The carat weight of your diamond

The carat is the unit of weight for diamonds. The name is derived from the seeds of the carob bean, which are very uniform in weight and were used by early traders as the universal measure for the stone.

In the early part of the twentieth century the carat became standardised to the metric weight of 0.02g.

As most diamonds are considerably smaller than a carat, the measurement is divided into 100 points:
one carat = 100 points
half a carat = 50 points
quarter of a carat = 25 points
...and so on.

These measurements are written as follows : - 0.75ct, 0.50ct, 0.25ct.

The weight of any loose diamond is easy to obtain, but the weight of a diamond that is set into a piece of jewellery can only be estimated by the use of specialist gauges. These measure the diameter squared x the depth x 0.0061. An adjustment then has to be estimated based on how close the gem is to ideal proportions.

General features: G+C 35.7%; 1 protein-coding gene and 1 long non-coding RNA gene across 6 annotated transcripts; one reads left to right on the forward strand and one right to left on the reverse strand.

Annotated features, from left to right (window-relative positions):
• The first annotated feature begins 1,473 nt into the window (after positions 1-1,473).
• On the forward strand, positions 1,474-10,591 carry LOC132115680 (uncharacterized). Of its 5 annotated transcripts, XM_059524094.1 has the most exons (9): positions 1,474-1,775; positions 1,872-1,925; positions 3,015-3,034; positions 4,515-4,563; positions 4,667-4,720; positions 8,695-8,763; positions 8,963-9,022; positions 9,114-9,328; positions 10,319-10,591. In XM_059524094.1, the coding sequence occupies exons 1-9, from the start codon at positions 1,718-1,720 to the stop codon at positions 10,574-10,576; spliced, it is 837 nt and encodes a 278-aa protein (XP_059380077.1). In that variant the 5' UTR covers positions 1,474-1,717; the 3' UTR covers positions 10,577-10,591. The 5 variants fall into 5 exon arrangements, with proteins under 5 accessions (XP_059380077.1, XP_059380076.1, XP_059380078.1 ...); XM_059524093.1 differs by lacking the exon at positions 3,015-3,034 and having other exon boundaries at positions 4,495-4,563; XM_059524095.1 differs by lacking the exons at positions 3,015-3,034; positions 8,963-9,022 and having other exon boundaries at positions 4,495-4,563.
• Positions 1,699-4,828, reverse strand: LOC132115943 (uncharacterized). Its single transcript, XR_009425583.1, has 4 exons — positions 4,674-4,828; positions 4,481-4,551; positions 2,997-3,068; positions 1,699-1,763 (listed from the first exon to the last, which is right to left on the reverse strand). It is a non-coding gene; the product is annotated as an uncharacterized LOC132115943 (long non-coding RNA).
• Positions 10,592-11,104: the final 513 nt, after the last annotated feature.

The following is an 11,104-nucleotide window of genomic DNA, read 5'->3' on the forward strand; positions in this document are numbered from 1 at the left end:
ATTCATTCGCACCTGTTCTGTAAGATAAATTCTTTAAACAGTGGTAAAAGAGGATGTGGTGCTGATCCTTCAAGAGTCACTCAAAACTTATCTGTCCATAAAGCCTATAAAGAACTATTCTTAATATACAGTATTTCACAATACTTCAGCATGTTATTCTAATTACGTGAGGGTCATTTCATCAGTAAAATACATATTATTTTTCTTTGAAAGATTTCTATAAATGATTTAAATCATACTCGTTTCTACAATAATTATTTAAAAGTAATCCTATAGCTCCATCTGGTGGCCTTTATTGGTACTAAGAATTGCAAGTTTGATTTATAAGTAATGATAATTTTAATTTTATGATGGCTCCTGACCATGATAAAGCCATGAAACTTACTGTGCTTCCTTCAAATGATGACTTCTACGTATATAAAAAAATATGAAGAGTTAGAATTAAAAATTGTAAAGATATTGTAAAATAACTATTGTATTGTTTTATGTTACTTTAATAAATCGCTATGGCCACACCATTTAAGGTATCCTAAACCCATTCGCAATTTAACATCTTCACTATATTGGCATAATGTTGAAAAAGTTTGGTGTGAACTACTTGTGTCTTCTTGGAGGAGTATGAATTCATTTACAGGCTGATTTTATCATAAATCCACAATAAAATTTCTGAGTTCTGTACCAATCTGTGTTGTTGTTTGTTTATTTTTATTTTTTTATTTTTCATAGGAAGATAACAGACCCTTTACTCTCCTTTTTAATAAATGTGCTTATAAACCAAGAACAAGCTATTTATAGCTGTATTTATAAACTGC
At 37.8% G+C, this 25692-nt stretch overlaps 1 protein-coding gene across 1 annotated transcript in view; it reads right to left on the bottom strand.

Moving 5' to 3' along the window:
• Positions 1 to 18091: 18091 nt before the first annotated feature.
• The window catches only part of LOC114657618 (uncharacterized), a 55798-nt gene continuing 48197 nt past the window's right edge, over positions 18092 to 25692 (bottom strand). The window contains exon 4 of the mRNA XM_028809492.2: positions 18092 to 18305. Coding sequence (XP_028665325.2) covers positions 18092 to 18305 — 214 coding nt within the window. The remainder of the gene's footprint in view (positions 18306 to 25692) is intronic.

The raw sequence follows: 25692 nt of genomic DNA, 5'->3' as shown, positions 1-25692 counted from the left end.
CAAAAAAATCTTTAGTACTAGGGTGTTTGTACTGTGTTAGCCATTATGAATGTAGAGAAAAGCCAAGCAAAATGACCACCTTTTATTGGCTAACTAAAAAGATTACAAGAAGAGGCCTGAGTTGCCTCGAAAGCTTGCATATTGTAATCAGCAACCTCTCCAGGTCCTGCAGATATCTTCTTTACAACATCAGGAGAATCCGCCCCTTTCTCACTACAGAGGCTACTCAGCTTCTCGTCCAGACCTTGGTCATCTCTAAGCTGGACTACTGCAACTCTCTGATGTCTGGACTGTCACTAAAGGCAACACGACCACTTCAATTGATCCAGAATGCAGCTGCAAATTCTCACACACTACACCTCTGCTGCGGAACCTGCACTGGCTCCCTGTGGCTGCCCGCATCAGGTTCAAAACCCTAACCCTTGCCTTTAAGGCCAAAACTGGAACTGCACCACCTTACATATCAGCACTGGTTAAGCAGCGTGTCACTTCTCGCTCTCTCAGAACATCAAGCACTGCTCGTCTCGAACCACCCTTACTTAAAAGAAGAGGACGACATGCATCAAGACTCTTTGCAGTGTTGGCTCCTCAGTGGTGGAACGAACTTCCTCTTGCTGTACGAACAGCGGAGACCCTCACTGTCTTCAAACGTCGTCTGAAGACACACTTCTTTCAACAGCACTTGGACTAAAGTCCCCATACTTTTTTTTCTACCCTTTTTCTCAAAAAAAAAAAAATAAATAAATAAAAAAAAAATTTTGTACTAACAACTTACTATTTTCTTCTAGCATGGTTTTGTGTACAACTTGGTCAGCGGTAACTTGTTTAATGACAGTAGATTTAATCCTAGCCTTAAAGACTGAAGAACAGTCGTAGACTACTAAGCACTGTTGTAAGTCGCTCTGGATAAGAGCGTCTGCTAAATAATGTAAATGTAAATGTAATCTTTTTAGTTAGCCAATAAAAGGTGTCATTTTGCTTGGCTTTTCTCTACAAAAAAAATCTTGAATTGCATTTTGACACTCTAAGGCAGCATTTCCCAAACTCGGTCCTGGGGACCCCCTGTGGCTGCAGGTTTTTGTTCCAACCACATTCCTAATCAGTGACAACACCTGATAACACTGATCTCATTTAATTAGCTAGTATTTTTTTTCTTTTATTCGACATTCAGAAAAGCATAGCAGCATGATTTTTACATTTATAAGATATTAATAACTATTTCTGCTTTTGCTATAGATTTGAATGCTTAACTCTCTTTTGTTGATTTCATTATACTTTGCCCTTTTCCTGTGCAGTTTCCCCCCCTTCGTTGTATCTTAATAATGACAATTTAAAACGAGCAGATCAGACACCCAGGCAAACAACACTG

As the chart shows, there is a correlation between the weight of a diamond and its’ visual size. However, the correlation only applies to those diamonds that have those “ideal proportions” that we looked at in the first section on cut.

The value of a diamond is calculated on all of the characteristics we have looked at so far – cut, clarity, colour and finally carat weight – but nature being what it is, the raw diamond crystal with which we began is seldom perfect in all of these factors.

When the cutter begins his task he will be aiming to produce a polished gem of the maximum clarity and the greatest weight, whilst at the same time always endeavouring to make it as bright and sparkly as possible.